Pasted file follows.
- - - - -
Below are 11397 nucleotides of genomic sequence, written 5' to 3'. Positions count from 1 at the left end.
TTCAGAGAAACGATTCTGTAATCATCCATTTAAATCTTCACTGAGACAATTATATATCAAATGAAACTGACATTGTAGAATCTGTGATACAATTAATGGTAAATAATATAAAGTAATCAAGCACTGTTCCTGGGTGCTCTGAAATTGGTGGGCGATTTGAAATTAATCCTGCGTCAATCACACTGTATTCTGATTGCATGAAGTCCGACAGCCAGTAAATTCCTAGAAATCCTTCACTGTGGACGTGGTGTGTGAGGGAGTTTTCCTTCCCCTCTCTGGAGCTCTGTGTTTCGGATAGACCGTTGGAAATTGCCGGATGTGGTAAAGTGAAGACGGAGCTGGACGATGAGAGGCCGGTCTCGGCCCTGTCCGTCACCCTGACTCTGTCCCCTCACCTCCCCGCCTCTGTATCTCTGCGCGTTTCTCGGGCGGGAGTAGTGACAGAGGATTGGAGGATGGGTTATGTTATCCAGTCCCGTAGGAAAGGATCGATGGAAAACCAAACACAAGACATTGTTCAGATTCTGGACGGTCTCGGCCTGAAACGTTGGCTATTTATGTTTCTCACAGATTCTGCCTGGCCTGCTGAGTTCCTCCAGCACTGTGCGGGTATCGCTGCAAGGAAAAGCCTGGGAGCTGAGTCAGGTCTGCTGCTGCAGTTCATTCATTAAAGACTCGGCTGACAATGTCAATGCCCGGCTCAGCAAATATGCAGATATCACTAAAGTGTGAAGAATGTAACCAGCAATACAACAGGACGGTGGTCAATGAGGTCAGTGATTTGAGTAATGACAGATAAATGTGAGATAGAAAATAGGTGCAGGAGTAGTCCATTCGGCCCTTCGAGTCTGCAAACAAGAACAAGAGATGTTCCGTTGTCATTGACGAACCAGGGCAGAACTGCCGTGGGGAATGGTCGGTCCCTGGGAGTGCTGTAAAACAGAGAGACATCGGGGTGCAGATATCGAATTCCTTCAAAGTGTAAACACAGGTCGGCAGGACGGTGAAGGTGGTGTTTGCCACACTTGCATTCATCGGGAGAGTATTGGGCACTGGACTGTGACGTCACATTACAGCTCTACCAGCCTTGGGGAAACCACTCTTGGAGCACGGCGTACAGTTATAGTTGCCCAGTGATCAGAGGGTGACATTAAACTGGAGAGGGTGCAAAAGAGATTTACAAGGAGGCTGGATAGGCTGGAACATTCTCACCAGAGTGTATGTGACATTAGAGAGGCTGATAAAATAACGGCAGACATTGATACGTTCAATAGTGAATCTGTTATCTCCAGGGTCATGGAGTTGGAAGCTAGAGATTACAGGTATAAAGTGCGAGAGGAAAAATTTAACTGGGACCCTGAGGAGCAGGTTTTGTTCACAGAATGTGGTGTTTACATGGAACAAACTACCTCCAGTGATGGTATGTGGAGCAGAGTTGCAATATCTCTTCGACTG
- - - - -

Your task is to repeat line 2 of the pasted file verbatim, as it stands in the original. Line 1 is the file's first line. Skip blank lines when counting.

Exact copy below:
TTCAGAGAAACGATTCTGTAATCATCCATTTAAATCTTCACTGAGACAATTATATATCAAATGAAACTGACATTGTAGAATCTGTGATACAATTAATGGTAAATAATATAAAGTAATCAAGCACTGTTCCTGGGTGCTCTGAAATTGGTGGGCGATTTGAAATTAATCCTGCGTCAATCACACTGTATTCTGATTGCATGAAGTCCGACAGCCAGTAAATTCCTAGAAATCCTTCACTGTGGACGTGGTGTGTGAGGGAGTTTTCCTTCCCCTCTCTGGAGCTCTGTGTTTCGGATAGACCGTTGGAAATTGCCGGATGTGGTAAAGTGAAGACGGAGCTGGACGATGAGAGGCCGGTCTCGGCCCTGTCCGTCACCCTGACTCTGTCCCCTCACCTCCCCGCCTCTGTATCTCTGCGCGTTTCTCGGGCGGGAGTAGTGACAGAGGATTGGAGGATGGGTTATGTTATCCAGTCCCGTAGGAAAGGATCGATGGAAAACCAAACACAAGACATTGTTCAGATTCTGGACGGTCTCGGCCTGAAACGTTGGCTATTTATGTTTCTCACAGATTCTGCCTGGCCTGCTGAGTTCCTCCAGCACTGTGCGGGTATCGCTGCAAGGAAAAGCCTGGGAGCTGAGTCAGGTCTGCTGCTGCAGTTCATTCATTAAAGACTCGGCTGACAATGTCAATGCCCGGCTCAGCAAATATGCAGATATCACTAAAGTGTGAAGAATGTAACCAGCAATACAACAGGACGGTGGTCAATGAGGTCAGTGATTTGAGTAATGACAGATAAATGTGAGATAGAAAATAGGTGCAGGAGTAGTCCATTCGGCCCTTCGAGTCTGCAAACAAGAACAAGAGATGTTCCGTTGTCATTGACGAACCAGGGCAGAACTGCCGTGGGGAATGGTCGGTCCCTGGGAGTGCTGTAAAACAGAGAGACATCGGGGTGCAGATATCGAATTCCTTCAAAGTGTAAACACAGGTCGGCAGGACGGTGAAGGTGGTGTTTGCCACACTTGCATTCATCGGGAGAGTATTGGGCACTGGACTGTGACGTCACATTACAGCTCTACCAGCCTTGGGGAAACCACTCTTGGAGCACGGCGTACAGTTATAGTTGCCCAGTGATCAGAGGGTGACATTAAACTGGAGAGGGTGCAAAAGAGATTTACAAGGAGGCTGGATAGGCTGGAACATTCTCACCAGAGTGTATGTGACATTAGAGAGGCTGATAAAATAACGGCAGACATTGATACGTTCAATAGTGAATCTGTTATCTCCAGGGTCATGGAGTTGGAAGCTAGAGATTACAGGTATAAAGTGCGAGAGGAAAAATTTAACTGGGACCCTGAGGAGCAGGTTTTGTTCACAGAATGTGGTGTTTACATGGAACAAACTACCTCCAGTGATGGTATGTGGAGCAGAGTTGCAATATCTCTTCGACTG